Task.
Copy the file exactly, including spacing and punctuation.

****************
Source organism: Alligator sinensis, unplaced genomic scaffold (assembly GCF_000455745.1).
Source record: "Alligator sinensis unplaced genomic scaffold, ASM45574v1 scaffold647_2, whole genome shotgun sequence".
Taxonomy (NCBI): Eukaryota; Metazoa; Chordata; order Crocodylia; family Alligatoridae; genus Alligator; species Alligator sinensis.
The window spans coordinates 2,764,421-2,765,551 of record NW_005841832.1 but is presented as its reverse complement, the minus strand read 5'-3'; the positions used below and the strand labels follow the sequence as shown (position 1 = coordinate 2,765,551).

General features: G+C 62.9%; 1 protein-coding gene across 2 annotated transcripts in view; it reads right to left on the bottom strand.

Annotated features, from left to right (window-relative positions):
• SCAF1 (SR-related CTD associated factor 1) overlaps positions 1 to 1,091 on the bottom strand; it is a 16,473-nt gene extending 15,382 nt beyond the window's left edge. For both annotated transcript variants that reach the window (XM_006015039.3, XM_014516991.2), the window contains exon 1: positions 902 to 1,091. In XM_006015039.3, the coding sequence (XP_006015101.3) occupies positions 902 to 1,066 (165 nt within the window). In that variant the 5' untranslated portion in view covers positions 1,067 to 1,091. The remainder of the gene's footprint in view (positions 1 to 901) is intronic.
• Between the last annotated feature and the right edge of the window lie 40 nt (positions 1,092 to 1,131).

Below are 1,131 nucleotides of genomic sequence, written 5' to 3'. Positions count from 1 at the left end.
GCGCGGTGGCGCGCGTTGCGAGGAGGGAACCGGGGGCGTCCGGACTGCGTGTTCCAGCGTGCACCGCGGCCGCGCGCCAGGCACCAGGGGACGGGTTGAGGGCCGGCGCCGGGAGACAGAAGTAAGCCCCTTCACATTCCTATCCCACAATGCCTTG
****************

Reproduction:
Source organism: Alligator sinensis, unplaced genomic scaffold (assembly GCF_000455745.1).
Source record: "Alligator sinensis unplaced genomic scaffold, ASM45574v1 scaffold647_2, whole genome shotgun sequence".
Taxonomy (NCBI): Eukaryota; Metazoa; Chordata; order Crocodylia; family Alligatoridae; genus Alligator; species Alligator sinensis.
The window spans coordinates 2,764,421-2,765,551 of record NW_005841832.1 but is presented as its reverse complement, the minus strand read 5'-3'; the positions used below and the strand labels follow the sequence as shown (position 1 = coordinate 2,765,551).

General features: G+C 62.9%; 1 protein-coding gene across 2 annotated transcripts in view; it reads right to left on the bottom strand.

Annotated features, from left to right (window-relative positions):
• SCAF1 (SR-related CTD associated factor 1) overlaps positions 1 to 1,091 on the bottom strand; it is a 16,473-nt gene extending 15,382 nt beyond the window's left edge. For both annotated transcript variants that reach the window (XM_006015039.3, XM_014516991.2), the window contains exon 1: positions 902 to 1,091. In XM_006015039.3, the coding sequence (XP_006015101.3) occupies positions 902 to 1,066 (165 nt within the window). In that variant the 5' untranslated portion in view covers positions 1,067 to 1,091. The remainder of the gene's footprint in view (positions 1 to 901) is intronic.
• Between the last annotated feature and the right edge of the window lie 40 nt (positions 1,092 to 1,131).

Below are 1,131 nucleotides of genomic sequence, written 5' to 3'. Positions count from 1 at the left end.
GCGCGGTGGCGCGCGTTGCGAGGAGGGAACCGGGGGCGTCCGGACTGCGTGTTCCAGCGTGCACCGCGGCCGCGCGCCAGGCACCAGGGGACGGGTTGAGGGCCGGCGCCGGGAGACAGAAGTAAGCCCCTTCACATTCCTATCCCACAATGCCTTG